Falls and incident reports in LTC - page 3

by Blackcat99

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:uhoh21: Many nurses in LTC tell me that they don't have time to fill out incident reports each time a patient falls. What about you? Do you always fill out an incident report when a patient falls? Thanks... Read More


  1. 0
    I can't imagine NOT filling out an incident report for a fall. No matter how many may occur on a shift. It's your license NOT to mention the resident may have hidden injuries. If you gotta stay longer at work then you gotta stay longer. Been in this situation many times and would never not fill out a report. Finish your meds 1st of course then get busy writing. If you don't have all the details ie: CNA's have already gone home then fill out what you can and explain to your supervisor the next day and finish it then.
  2. 0
    let see falls, bruises ,skin tears something 10 days old that hasn't been documented on yet, post it in the tar, in nurses notes, incident report investigation report, notify Dr. notify family and mini inservice for staff on interventions and statements from anyone who was involved or found areas whew!!!
  3. 0
    I always writ up incidents....minor and major. Don't feel like dealing with the fall out if State walked in and proceeded to walk all over me. That is, if my boss didn't start on me first...."I who should know better...." You get the drift.

    Suebird
  4. 0
    Yes, we have to on my job.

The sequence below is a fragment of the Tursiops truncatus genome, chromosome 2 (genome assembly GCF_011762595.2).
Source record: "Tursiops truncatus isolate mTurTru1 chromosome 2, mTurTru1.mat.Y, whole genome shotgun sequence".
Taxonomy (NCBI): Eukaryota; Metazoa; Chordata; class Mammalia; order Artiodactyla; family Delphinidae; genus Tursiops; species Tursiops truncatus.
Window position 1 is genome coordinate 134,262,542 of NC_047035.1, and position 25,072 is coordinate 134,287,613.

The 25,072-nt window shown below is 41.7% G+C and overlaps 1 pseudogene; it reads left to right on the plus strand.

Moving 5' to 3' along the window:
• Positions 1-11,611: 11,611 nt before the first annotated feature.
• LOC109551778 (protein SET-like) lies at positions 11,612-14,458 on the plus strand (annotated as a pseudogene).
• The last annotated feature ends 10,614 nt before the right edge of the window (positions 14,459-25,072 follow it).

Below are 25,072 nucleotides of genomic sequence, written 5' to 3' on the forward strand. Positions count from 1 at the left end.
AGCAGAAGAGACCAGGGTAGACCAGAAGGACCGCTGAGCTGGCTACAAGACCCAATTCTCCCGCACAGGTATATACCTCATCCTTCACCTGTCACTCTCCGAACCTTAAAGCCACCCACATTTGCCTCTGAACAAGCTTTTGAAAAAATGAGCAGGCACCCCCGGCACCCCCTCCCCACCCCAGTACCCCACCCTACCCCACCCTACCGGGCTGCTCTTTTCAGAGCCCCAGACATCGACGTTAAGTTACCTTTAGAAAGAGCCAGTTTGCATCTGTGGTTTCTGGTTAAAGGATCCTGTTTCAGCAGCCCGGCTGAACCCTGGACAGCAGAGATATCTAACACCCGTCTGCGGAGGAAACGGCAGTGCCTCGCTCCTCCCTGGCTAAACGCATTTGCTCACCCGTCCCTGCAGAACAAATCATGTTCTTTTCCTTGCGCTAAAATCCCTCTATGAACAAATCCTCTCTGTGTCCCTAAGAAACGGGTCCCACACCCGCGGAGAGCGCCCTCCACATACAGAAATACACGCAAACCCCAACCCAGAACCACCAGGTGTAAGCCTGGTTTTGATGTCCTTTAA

The requirements on our incident reports are demanding.
    Falls, bruises, skin tears, head injuries, swollen ankles/feet that could possiby be a fracture or any other possible fracture, any kind of injuries around the eyes/face region, anything of UNKNOWN origin must have an incident report filled out. Also, even if we send them to the ED for evaluation of any illness, besides an injury, then it's an incident report also.
    We also do another report called a "Marks Report". This is usually done by the aides who work closely with our people, and they always notify their supervisor that they are filling out a "marks report", so if it COULD be something more injurious/detailed then the nurse gets called in on it to evaluate.
    We do so much documentation and followup reports on my job that we just don't have anything slipping thru the cracks.
    You better fill it out, because tomorrow when the superintendent comes in she's going to ask for that report and it isn't a pleasant thing to have to explain why you didn't do such and such. Better to fill it out and be done with it. CYA.

    My boss says, "If in doubt, fill it out."
  5. 0
    Ok.
    I am the risk manager where I work. It is very important to do the incident reports. We had a resident show up with a fractured hip. I had to do an Adverse Incident with the state. On completion of the investigation, the nurse was terminated because she said she didn't think the resident was injured so she did not do one. This was not the first time she had done this. The resident was demented and could not verbalize pain. 2 shifts later, he developed what the nurse thought was belly pain because he cried when the CNA's got him up. A flat plate was negative. The next shift nurse whipped back the covers and found external rotation and shortening of the leg. Any questions? Always always always do an incident report. If something is found later, you have proof you checked the resident and doccumented for 72 hours. It could save your bacon!
    Do it for all skin tears, bruises, etc.

    Marie
    Last edit by sd90mac on Mar 17, '06
  6. 0
    Quote from sd90mac
    Ok.